I first became aware of George Zimmerman's slaying of 17-year old Trayvon Martin in a March 17 column by Leonard Pitt.What we do know is a 17-year old boy was walking home, and now he's dead...when you have questions like that, they need to be answered. - Pam Bondi, Florida Attorney General
It happened like this. He was visting his father watching hoops on television. At halftime, he left his dad's townhouse in a gated community and walked to a 7-Eleven for snacks. There was a light drizzle, and he was wearing a hooded sweatshirt and jeans. On the way back, he drew the attention of George Zimmerman, captain of the Neighborhood Watch. Zimmerman, who is white, called police from his SUV and told them he was following a "suspicious" character. The dispatcher promised to send a prowl car and told Zimmerman to stay in his vehicle.
He didn't. When police arrived, they found him with a bloody nose and Martin face down on the grass not far from his father's door, a gunshot wound in his chest. Zimmerman said he shot the boy in self-defense. The police did not arrest him. . . .
. . . All of which raises a number of pressing questions:
How can you get out of your truck against police advice, instigate a fight, get your nose bloodied in said fight, shoot the person you were fighting with, and claim self defense? If anyone was defending himself, wasn't it Trayvon Martin?Over the next several days, we were bombarded with images such as this one, calling for the arrest of George Zimmerman.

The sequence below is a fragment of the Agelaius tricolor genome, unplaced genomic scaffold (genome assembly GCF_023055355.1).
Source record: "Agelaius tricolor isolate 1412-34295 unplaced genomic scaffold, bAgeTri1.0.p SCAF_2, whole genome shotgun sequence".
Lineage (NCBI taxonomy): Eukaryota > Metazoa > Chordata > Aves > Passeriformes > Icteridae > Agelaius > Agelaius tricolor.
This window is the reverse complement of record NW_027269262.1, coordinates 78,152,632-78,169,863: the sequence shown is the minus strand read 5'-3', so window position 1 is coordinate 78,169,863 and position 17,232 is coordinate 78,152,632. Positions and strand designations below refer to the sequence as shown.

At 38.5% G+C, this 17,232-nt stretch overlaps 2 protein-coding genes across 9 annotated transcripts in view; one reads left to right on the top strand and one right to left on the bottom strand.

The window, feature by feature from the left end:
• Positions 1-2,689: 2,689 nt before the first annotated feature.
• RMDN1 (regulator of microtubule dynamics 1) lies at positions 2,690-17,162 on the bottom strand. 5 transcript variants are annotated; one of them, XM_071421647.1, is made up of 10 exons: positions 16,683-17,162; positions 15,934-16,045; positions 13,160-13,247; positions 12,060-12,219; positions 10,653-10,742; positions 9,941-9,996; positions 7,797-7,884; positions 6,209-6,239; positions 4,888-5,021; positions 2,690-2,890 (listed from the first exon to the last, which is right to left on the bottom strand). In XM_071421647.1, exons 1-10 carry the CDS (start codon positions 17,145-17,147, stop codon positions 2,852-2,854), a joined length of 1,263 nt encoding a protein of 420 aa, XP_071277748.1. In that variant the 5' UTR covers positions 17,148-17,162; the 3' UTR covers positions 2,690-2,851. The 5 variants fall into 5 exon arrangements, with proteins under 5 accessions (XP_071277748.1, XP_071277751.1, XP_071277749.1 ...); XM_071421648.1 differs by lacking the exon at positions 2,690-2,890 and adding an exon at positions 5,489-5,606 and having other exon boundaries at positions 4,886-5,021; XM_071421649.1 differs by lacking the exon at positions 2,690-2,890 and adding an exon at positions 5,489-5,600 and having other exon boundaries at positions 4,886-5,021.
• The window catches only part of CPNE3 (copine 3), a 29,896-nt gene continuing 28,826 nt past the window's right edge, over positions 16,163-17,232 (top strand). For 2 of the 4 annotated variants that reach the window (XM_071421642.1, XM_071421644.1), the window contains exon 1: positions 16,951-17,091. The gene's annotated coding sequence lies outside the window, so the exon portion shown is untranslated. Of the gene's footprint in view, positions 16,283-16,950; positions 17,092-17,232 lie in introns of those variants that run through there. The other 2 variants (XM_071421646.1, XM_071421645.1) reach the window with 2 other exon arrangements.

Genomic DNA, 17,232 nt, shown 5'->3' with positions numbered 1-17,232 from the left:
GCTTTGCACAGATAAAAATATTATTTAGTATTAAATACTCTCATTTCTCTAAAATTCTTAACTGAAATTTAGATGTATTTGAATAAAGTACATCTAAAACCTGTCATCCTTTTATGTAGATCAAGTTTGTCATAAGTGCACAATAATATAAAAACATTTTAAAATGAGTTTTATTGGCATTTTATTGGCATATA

Or this one, courtesy of the New Black Panther Party:
White supremacists countered the spin over the weekend with the following photo sourced from the Stormfront website, which received wide distribution thanks to Michelle Malkin:
Human memory is a fickle thing, as our brain processes information to fit our pre-existing biases, and even modifies memories to help our self-esteem. As more time passes, eye witnesses (incredibly unreliable to begin with) become less reliable as they incorporate what they read and hear into their memory of what actually happened.
Fortunately, we live in a nation of laws, and George Zimmerman will most likely have his day in court (at this point, the only vindication he can hope for is full disclosure of the facts at trial). What someone may or may not have seen in a grainy surveillance video that only partially shows George Zimmerman's face, or what someone may have heard or thought they heard through a closed window as they hid in their closet and called 911, ultimately won't matter. What will matter is the physical evidence collected by the Sanford Police department, which includes treating George Zimmerman for injuries he claims to have received from Trayvon Martin.
I expect that a trial, when it comes, will answer some of the questions I have, such as:
I also feel that the media's performance in this case has been deplorable, and that there is no possible justification for the way this story has been spun to generate outrage.